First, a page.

It’s easy to get caught up in the negativity that surrounds modern media. Whether that’s turning on the news in the evening or having a scroll through a social media channel, you are bound to find someone or something that either directly or indirectly screams that the world is a mess and that we are heading for certain doom. But is the world really as bad as people like to think? Here are some world facts that may help you look at things in a different light…
“Just 20 years ago, 29 per cent of the world population lived in extreme poverty. Now that number is 9 per cent. Today almost everybody has escaped hell”
Here are some quotes from the article on HumanProgress.org:
The speed of poverty alleviation in the last 25 years has been historically unprecedented. Not only is the proportion of people in poverty at a record low, but, in spite of adding 2 billion to the planet’s population, the overall number of people living in extreme poverty has fallen too.
In 1820, 94 percent of the world’s population lived in extreme poverty (less than $1.90 per day adjusted for purchasing power). In 1990 this figure was 34.8 percent, and in 2015, just 9.6 percent.
Since its economic liberalization reforms in 1991, India’s average income has increased by 7.5 percent per year. That means that average income has more than tripled over the last quarter century. As wealth increased, the poverty rate in India declined by almost 24 percent. But most significantly, for the Dalits – the poorest and lowest caste in Indian society – the poverty rate during this period declined even faster, by 31 percent. That means that in the nation that has by far the largest number of people in extreme poverty, it is the people at the very bottom of the social strata who are getting richer faster.
137,000 people escaped extreme poverty every day between 1990 and 2015.
Following on from the previous statistics about global extreme poverty is the fact that 137,000+ are escaping extreme poverty every day. People are considered to live in ‘extreme poverty’ if they have to get by on less than 1.90 international-dollars per day, which is a currency that has been adjusted for price differences between countries and inflation.
That equates to roughly $57 a month that covers food, healthcare, shelter, everything.
In 1990, 1.86 billion people were living below the poverty line which equated to more than every third person on earth. That is crazy. By the time the study was published in 2015, the number was at 706 million. More or less every tenth person in the world.
That sort of fall in a 15 year period is nothing short of miraculous and certainly provides hope for completely eradicating extreme poverty in our lifetimes.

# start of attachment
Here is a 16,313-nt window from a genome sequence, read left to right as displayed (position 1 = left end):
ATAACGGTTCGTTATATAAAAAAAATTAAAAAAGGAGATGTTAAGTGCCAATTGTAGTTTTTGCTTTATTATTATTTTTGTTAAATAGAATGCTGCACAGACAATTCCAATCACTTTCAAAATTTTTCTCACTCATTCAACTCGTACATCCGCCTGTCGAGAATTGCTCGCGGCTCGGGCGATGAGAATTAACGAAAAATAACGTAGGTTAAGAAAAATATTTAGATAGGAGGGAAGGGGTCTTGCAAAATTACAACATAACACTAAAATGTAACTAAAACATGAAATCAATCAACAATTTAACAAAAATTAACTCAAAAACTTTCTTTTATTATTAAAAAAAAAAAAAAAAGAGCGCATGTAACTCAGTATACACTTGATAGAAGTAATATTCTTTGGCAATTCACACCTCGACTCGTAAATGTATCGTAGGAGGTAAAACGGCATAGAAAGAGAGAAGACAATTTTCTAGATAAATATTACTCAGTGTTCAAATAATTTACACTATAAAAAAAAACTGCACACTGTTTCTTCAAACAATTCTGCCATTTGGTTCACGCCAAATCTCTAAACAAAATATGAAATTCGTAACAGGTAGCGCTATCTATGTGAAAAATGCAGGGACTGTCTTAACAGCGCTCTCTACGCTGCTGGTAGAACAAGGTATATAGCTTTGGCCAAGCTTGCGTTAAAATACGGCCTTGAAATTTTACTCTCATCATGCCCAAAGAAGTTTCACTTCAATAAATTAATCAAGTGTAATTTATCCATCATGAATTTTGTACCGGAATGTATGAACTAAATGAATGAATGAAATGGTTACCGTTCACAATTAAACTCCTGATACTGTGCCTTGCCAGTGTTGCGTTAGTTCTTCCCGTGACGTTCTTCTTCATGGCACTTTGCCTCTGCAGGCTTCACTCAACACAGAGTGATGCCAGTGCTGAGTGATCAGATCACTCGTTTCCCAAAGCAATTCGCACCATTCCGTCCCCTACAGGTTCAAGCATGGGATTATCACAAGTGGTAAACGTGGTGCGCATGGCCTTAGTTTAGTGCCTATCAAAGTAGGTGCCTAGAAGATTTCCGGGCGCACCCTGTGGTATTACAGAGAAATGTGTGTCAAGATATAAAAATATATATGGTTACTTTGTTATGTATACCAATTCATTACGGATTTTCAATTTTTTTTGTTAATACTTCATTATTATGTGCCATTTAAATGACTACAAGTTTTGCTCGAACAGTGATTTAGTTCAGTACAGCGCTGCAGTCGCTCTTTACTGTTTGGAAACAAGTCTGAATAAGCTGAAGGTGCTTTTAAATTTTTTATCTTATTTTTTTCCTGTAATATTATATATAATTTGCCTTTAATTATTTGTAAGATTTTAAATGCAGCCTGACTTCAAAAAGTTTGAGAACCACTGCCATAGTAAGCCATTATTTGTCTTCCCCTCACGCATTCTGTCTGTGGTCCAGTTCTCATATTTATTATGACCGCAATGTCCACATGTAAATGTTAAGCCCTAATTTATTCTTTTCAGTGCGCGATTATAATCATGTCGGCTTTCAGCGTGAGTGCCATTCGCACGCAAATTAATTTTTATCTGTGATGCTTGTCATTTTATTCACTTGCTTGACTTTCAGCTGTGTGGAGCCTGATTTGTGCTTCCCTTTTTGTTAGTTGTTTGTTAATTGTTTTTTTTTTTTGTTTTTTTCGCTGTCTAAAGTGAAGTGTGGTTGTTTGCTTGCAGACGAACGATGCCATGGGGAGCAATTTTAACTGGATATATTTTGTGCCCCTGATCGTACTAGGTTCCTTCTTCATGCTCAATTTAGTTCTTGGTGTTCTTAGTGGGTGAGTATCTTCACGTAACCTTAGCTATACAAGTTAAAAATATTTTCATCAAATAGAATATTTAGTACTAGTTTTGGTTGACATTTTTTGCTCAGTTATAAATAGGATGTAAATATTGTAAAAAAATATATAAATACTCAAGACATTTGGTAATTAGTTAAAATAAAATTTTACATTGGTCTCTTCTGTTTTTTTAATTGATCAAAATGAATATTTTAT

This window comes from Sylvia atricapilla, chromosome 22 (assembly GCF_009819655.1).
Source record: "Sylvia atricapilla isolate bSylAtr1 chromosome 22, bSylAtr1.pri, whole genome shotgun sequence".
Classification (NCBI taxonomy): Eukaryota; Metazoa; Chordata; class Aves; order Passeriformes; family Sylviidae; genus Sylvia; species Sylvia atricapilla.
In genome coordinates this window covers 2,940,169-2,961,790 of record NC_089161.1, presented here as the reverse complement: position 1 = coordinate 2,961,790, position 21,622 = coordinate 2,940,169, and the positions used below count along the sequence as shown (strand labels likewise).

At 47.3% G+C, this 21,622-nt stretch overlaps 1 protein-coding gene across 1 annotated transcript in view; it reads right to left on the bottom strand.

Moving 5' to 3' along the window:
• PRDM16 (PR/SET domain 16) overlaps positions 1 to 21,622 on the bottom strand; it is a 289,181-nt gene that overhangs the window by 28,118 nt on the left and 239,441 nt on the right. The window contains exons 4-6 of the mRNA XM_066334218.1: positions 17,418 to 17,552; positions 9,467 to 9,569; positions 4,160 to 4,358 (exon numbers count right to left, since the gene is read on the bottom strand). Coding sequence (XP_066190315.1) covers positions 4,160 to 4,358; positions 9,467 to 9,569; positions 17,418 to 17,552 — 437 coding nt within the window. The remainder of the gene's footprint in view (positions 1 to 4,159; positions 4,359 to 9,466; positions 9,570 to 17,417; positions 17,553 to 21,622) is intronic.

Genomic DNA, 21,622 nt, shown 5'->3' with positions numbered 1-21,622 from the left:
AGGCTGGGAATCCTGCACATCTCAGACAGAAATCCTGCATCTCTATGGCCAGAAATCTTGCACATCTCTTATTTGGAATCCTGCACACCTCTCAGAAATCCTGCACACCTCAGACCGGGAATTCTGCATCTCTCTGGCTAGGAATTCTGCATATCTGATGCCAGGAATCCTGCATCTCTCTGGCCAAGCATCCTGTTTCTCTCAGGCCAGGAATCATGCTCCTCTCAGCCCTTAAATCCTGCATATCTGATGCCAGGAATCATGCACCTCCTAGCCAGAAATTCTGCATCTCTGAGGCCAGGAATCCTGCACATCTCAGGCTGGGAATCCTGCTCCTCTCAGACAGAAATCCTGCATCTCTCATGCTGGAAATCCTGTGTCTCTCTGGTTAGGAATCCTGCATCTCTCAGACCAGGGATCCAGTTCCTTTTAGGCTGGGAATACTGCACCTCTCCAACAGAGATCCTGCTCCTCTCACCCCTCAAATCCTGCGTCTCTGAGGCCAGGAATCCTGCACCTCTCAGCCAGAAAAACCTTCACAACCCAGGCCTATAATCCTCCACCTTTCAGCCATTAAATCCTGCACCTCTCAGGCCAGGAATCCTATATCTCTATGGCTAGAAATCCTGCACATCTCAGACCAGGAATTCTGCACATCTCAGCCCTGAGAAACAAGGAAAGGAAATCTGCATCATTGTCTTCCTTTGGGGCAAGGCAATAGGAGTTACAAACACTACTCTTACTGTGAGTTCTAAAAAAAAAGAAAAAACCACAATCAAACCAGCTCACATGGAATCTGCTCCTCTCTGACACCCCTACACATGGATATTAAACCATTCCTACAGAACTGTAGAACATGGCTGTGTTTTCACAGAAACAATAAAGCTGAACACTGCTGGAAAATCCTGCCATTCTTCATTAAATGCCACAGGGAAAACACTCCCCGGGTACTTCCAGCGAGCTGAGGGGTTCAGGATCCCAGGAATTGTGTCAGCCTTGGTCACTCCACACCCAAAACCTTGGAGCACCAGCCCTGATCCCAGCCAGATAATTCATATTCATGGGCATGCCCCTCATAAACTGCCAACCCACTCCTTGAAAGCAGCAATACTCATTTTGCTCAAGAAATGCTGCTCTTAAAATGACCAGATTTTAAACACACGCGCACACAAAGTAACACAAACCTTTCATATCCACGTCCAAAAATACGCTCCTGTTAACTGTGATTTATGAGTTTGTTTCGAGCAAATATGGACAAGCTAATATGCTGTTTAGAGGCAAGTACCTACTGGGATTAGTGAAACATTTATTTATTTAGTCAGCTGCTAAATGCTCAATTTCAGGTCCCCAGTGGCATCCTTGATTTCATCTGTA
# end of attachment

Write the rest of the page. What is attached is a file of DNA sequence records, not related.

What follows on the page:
These are certainly some very encouraging statistics that indicate that while our world and all of its complex, intricate systems aren’t perfect, we certainly seem to head in the right direction.
Change in the number of hours needed to buy groceries between 1920 and 2014 has decreased significantly
Another graph from Human Progress looks at how the relationship between number of hours worked and purchasing power has changed. More specifically, how in 2014 you could work significantly less to be able to afford the essentials than in 1920. The green bars in the graph show this percentage decrease in hours needed to work for each type of consumable. Even though this study is based in the U.S., the same results are evident in many countries.
The child mortality rate is lower in Africa today than it was in Europe in 1950
This fact speaks for itself. The child mortality rate across Africa is lower than that of Europe in 1950. I have grandparents that were in their teens in 1950, many of you will have parents who were born before 1950 and some of you may have even been around then! It is particularly hard to believe that Africa is catching up at such a rate due to the amount and type of media coverage you see of the vast continent. Despite many of the countries having a long way to go, this is a hugely encouraging statistic which is already seeing a longer and better quality life for those who are born.
Since 1960, child deaths have plummeted from 20 million a year to 5.6 million a year.
It is a little bit difficult to deal with this statistic as it still reflects the fact that 6 million children a year are dying before their 5th birthday. That equates to around 11 every minute and is still extremely tough to fathom.
However, this considerable fall in the last 60 or so years is extremely encouraging that it can be taken further. The 60 year period has seen a reduction to 3.5 times the level of what it was in 1960. The world is a lot better now for children, but there is still a hell of a lot of work to do.
You have more ‘servants’ than a King
To finish, here is an extract from the book The Rational Optimist (affiliate link) that particularly resonated with me:
… on a whim to choose between scores of nearby bistros, or Italian, Chinese, Japanese or Indian restaurants, in each of which a team of skilled chefs is waiting to serve your family at less than an hour’s notice. Think of this: never before this generation has the average person been able to afford to have somebody else prepare his meals.
You employ no tailor, but you can browse the internet and instantly order from an almost infinite range of excellent, affordable clothes of cotton, silk, linen, wool and nylon made up for you in factories all over Asia. You have no carriage, but you can buy a ticket which will summon the services of a skilled pilot of a budget airline to fly you to one of hundreds of destinations that [King] Louis never dreamed of seeing. You have no woodcutters to bring you logs for the fire, but the operators of gas rigs in Russia are clamouring to bring you clean central heating…
…My point is that you have far, far more than 498 servants at your immediate beck and call.